A co-founder of Ukraine’s path breaking Hromadske Internet television station, Maxim Eristavi is one of the most widely known openly gay people in Ukraine. The Odessa Review asked the well known American journalist James Kirchick, fellow with the Foreign Policy Initiative and author of the forthcoming book, The End of Europe: Dictators, Demagogues and the Dawn of a New Dark Age, to engage in a conversation with him about the situation of LGBT life in Ukraine. This conversation became especially timely after Odessa hosted its first LGBT pride parade and demonstration on August 13th, 2016.
Odessa Review (James Kirchick): It appears that there has been a burst of LGBTI visibility in Ukrainian life post-Maidan; you are yourself an example of this new visibility. What was it about the Maidan that made LGBTI people more assertive?
Maxim Eristavi: I wouldn’t go as far as to call it “a burst.” Two years since the Maidan, I’m still the only openly gay journalist in the country of 42 million. Yes, local LGBTI activists are more outspoken, and gay Ukrainians now have more powerful allies – a number of members of the parliament, vice prime minister for European integration, Kyiv police chief and Kyiv mayor among them, we’ve just had the first ever violence-free Kyiv Pride, for which I secured the participation of the EU parliament’s members. So I feel like the pivotal moment is already here, the conversation about denying equal rights to queer Ukrainians is transforming from marginal to mainstream. I’m sure our change of rhetoric among equality fighters has helped a lot: instead of lobbying on behalf of expanding civil rights for specific groups, we instead appealed to universal values, like freedom of expression, protection from violence, freedom of speech. The Ukrainian public has responded. This year I heard so many people saying that maybe they still don’t understand the concept of queer rights, but that they felt outraged when a peaceful civil rights march (Kyiv Pride) was threatened by Neo- Nazi thugs. This is not something that post- Maidan, the country would tolerate ever again. It fills me with pride to see how much of a difference two years have done for this country after we were forced to cancel Kyiv Pride in the first post-revolution year amid violent threats and police indifference. Still, the end of the tunnel is years ahead: when it comes to openly queer Ukrainians, I can count them on the fingers of two my hands, with almost all of them are being LGBTI activists. Outside of Kyiv there is a land of fear and violence where almost nobody would ever dare to come out amid zero protection from violence and discrimination that this state can offer us.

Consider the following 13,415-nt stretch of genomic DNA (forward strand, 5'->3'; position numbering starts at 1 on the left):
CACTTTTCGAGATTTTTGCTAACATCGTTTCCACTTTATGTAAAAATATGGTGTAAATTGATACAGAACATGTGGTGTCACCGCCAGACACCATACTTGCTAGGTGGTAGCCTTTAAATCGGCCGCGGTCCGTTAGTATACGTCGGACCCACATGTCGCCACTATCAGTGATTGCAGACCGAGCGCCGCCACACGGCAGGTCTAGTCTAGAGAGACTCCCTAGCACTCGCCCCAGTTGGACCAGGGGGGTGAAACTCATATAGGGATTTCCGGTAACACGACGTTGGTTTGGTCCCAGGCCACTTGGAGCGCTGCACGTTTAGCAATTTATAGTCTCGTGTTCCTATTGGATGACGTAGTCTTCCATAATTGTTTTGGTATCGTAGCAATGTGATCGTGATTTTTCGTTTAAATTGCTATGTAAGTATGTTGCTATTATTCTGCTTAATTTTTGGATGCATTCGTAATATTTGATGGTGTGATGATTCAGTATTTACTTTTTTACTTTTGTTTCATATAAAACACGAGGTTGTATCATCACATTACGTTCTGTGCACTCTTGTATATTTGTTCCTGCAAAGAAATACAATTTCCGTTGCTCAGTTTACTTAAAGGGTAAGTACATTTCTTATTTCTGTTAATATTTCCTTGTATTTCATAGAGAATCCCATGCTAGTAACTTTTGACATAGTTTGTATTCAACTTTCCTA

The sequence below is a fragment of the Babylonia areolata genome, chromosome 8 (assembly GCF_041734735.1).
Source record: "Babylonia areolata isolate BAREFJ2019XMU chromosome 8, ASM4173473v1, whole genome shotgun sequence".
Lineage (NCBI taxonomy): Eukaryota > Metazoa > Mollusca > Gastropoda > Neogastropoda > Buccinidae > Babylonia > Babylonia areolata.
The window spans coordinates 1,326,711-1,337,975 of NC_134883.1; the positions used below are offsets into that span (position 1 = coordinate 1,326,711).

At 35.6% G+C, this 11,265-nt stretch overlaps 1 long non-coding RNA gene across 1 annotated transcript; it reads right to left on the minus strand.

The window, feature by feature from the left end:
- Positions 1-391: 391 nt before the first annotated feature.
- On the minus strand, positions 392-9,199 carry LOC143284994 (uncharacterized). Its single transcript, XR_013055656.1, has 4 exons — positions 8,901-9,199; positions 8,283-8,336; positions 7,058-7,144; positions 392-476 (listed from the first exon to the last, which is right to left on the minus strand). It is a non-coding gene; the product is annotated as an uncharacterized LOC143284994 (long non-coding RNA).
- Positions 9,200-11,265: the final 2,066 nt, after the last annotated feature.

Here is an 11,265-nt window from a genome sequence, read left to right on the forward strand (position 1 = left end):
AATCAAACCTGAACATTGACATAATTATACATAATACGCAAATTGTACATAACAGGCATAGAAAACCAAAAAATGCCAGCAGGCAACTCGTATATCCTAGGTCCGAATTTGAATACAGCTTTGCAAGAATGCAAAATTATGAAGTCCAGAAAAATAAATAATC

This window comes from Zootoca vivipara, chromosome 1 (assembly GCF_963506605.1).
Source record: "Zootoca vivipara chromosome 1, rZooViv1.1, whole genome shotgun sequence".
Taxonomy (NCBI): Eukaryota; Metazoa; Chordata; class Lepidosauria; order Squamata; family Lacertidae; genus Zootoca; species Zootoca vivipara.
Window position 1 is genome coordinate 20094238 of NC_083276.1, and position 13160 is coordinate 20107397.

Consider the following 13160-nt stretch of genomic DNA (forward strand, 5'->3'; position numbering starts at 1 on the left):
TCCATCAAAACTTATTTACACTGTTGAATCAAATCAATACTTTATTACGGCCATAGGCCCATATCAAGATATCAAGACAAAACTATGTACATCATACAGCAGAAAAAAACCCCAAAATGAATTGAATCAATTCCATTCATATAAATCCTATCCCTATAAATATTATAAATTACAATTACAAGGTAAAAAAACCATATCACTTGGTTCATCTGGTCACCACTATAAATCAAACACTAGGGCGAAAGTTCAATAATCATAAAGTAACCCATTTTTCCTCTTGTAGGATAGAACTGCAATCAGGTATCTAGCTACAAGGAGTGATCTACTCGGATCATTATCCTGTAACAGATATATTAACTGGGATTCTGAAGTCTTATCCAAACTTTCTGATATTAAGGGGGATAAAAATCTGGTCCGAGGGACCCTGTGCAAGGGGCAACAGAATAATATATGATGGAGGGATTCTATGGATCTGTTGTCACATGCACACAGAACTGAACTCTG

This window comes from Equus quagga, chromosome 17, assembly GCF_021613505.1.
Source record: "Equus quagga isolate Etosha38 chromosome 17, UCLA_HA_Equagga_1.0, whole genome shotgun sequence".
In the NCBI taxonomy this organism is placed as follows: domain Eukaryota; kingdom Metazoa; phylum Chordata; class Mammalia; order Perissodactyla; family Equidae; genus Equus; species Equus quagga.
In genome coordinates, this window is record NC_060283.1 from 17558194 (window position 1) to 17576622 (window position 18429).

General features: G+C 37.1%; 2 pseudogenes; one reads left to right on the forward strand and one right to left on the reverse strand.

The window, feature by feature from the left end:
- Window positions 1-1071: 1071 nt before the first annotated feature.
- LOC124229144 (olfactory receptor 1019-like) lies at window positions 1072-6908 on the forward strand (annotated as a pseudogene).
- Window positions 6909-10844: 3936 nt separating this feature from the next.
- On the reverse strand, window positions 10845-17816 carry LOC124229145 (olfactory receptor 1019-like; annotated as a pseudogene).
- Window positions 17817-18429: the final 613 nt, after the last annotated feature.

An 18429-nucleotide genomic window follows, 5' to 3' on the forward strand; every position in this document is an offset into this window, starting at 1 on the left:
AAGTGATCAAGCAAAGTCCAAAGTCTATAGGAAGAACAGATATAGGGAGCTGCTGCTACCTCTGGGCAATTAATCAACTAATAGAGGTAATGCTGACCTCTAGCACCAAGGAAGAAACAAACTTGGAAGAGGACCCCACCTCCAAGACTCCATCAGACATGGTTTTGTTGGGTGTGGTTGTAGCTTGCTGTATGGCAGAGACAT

OR: Can you describe what the atmosphere was like before Maidan? How did Ukraine compare to other post-Soviet countries, and how would you say it ranks today?
ME: Eastern Europe is a primary example of the constructed nature of homophobic hate. Obviously, during Soviet times a ban on homosexual relationships was ruthlessly enforced. But right after communism’s collapse in the region, queer culture quickly emerged with Moscow and Kyiv becoming massive hubs for gay people all around the former Soviet Union. Ukraine was the first country in the former communist block to decriminalize homosexuality. Unfortunately, progress is reversible. Things turned ugly in the mid 2000’s with the emergence of institutional hatred towards gay people in Russia, where its political elites used gays as a tool to deflect attention from increasingly authoritarian regime. It is always easier to distract the public by cultivating the myth of ‘the enemy within.’ International religious groups jumped on the trend very quickly. Feeling like they are losing the battle at home, many American evangelical groups supplied local churches with superbly crafted homophobic strategies. Their exported globalized homophobia took root in the developing world, exploiting the insecurities of local societies which were under increasing pressure of disruptive globalization. Moreover, Russia went ‘creative’ by becoming the first state in human history to implement homophobia as part of official foreign policy. Through numerous political satellites all around the region, the Kremlin has implanted hatred based policies, such as the outrageous ‘anti-gay propaganda’ laws. This provoked a spike in levels of homophobia from the Baltic states to the Caucasus. The Maidan revolution with its strong message of citizen equality was a promising development for queer Ukrainians. Unfortunately, local LGBTI groups with their strong dependence on foreign donors and almost nonexistent grassroots links, failed to capitalize on the movement. Sadly, where Russian foreign policy left off, the cause of homophobia in Ukraine was quickly picked up by radical far-right militias. Surging levels of violence and unrestricted hate speech in 2014-2015 made the situation with queer rights in Ukraine quite horrible. I’ve never seen anything like it before. It is not like Ukrainians suddenly became more violent or homophobic. Yet, I blame the reluctance of the state to condemn far-right violence in a tactical attempt to keep these groups as possible allies in the future. In recent months it has become quite obvious that many Ukrainian politicians are set to use homophobic tactics as an effective ‘electoral deflector’ in these uncertain times. It is easier for them to divide the society along clear gay- non gay line, than to admit their lack of reformist agenda. Still the situation in Ukraine at the moment is promising, as many countries in the region (Moldova, Poland, Georgia) keep rolling back rights. At the same time, it is dangerously fragile, with empty promises sitting in the place of basic protective legislation. Continuing international pressure helps in withstanding the comeback of institutional homophobia in Ukraine, but with growing ‘Ukraine fatigue’, I’m not sure how long we can keep up our defenses.
OR: Let’s talk more about the issue of international pressure with regard to LGBTI rights. How effective has it been in Ukraine and how would you rate Western governments and multinational institutions like the EU in that regard?